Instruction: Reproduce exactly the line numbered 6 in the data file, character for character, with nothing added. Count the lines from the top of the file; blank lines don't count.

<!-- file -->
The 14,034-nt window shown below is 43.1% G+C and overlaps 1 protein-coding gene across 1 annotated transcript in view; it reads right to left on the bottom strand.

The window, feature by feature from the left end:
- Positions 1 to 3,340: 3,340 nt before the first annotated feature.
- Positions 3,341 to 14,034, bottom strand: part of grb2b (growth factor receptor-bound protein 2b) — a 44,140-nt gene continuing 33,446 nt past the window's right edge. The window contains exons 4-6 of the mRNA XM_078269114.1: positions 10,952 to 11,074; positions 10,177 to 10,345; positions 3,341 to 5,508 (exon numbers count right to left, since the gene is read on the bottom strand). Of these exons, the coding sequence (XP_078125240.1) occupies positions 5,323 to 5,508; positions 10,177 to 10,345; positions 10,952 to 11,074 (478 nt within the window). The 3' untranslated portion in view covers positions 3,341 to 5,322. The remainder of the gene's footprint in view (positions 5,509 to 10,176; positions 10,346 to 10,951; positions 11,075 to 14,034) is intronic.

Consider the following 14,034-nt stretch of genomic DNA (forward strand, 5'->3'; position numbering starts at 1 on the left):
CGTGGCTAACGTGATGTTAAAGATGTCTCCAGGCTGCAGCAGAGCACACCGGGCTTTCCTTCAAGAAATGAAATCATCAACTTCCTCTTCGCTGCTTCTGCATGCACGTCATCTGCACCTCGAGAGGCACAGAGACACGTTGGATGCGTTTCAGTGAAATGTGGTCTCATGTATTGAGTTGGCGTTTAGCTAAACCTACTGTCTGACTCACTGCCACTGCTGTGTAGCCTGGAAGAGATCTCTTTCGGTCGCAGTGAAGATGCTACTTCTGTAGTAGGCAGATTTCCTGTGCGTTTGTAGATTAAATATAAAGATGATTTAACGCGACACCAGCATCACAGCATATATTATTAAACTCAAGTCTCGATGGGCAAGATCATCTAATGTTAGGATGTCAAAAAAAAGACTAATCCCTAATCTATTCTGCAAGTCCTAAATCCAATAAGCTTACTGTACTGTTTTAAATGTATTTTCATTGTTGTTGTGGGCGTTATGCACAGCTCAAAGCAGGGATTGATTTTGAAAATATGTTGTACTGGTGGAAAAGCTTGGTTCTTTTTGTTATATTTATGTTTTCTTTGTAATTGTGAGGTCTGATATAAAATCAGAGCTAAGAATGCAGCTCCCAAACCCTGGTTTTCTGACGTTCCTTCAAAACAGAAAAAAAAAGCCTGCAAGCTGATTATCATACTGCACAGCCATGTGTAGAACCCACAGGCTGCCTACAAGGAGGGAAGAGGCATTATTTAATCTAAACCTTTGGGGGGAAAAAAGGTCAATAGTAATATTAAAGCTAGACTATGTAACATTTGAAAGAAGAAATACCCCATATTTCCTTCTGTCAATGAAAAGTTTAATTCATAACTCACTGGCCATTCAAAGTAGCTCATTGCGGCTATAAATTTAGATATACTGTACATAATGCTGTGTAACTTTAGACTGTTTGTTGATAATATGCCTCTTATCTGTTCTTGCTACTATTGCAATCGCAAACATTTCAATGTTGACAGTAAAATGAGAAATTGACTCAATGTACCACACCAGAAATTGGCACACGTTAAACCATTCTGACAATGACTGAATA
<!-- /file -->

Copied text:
CGTGGCTAACGTGATGTTAAAGATGTCTCCAGGCTGCAGCAGAGCACACCGGGCTTTCCTTCAAGAAATGAAATCATCAACTTCCTCTTCGCTGCTTCTGCATGCACGTCATCTGCACCTCGAGAGGCACAGAGACACGTTGGATGCGTTTCAGTGAAATGTGGTCTCATGTATTGAGTTGGCGTTTAGCTAAACCTACTGTCTGACTCACTGCCACTGCTGTGTAGCCTGGAAGAGATCTCTTTCGGTCGCAGTGAAGATGCTACTTCTGTAGTAGGCAGATTTCCTGTGCGTTTGTAGATTAAATATAAAGATGATTTAACGCGACACCAGCATCACAGCATATATTATTAAACTCAAGTCTCGATGGGCAAGATCATCTAATGTTAGGATGTCAAAAAAAAGACTAATCCCTAATCTATTCTGCAAGTCCTAAATCCAATAAGCTTACTGTACTGTTTTAAATGTATTTTCATTGTTGTTGTGGGCGTTATGCACAGCTCAAAGCAGGGATTGATTTTGAAAATATGTTGTACTGGTGGAAAAGCTTGGTTCTTTTTGTTATATTTATGTTTTCTTTGTAATTGTGAGGTCTGATATAAAATCAGAGCTAAGAATGCAGCTCCCAAACCCTGGTTTTCTGACGTTCCTTCAAAACAGAAAAAAAAAGCCTGCAAGCTGATTATCATACTGCACAGCCATGTGTAGAACCCACAGGCTGCCTACAAGGAGGGAAGAGGCATTATTTAATCTAAACCTTTGGGGGGAAAAAAGGTCAATAGTAATATTAAAGCTAGACTATGTAACATTTGAAAGAAGAAATACCCCATATTTCCTTCTGTCAATGAAAAGTTTAATTCATAACTCACTGGCCATTCAAAGTAGCTCATTGCGGCTATAAATTTAGATATACTGTACATAATGCTGTGTAACTTTAGACTGTTTGTTGATAATATGCCTCTTATCTGTTCTTGCTACTATTGCAATCGCAAACATTTCAATGTTGACAGTAAAATGAGAAATTGACTCAATGTACCACACCAGAAATTGGCACACGTTAAACCATTCTGACAATGACTGAATA